Some say online degrees aren't worth their cost. But supporters say not all online degrees are created equal.
A Stanford study finds students with online degrees don't make enough money to justify the amount they spend for those online degrees. But Vicky Phillips at geteducated.com says employers don't always look down on those degrees.
"90% of employers believe that online degrees can be as good as residential degrees, but only if three crucial characteristics are met."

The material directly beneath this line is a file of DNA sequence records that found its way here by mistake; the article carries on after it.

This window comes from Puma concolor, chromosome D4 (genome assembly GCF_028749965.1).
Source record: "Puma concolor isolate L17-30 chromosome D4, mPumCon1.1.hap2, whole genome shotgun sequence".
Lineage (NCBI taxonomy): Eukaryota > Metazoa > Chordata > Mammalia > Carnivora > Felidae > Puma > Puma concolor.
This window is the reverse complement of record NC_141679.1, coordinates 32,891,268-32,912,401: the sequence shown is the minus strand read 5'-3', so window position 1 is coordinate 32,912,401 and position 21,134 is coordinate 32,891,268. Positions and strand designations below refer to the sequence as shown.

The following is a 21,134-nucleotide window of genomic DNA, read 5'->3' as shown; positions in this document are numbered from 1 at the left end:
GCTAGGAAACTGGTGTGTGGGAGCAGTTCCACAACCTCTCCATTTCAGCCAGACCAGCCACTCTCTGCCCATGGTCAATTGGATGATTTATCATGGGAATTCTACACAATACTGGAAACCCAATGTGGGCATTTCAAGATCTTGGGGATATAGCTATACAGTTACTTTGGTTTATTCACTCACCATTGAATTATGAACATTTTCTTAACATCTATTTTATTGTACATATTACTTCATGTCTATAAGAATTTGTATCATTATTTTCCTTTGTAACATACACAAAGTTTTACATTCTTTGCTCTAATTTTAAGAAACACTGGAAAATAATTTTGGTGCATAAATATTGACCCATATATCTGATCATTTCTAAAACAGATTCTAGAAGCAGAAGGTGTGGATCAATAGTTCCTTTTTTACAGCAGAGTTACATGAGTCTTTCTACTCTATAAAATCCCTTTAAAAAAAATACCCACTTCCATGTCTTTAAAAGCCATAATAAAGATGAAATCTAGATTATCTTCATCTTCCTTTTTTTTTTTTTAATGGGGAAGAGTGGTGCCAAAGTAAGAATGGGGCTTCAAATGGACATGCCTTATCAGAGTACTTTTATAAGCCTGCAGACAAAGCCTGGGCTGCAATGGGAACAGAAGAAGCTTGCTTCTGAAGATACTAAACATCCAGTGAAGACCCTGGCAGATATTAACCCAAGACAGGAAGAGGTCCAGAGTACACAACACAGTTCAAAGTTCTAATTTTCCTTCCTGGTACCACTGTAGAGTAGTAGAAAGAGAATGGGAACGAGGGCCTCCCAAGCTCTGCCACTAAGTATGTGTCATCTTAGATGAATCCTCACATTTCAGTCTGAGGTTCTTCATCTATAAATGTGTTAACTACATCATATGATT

Phillips says those characteristics are: is the online degree from a college with a residential campus? Does the college have a good reputation? And does it have regional accreditation?
Phillips says if the degree comes from a school with a residential campus, it'll probably be worth it.
"More than a third of all established brick and mortar, residential schools offer at least one online degree program. Name brand schools like Duke University and Indiana University now offer online degrees."
The Stanford study says students between 1999 and 2014 didn't earn enough to pay off the massive student loans they took out for their online degrees.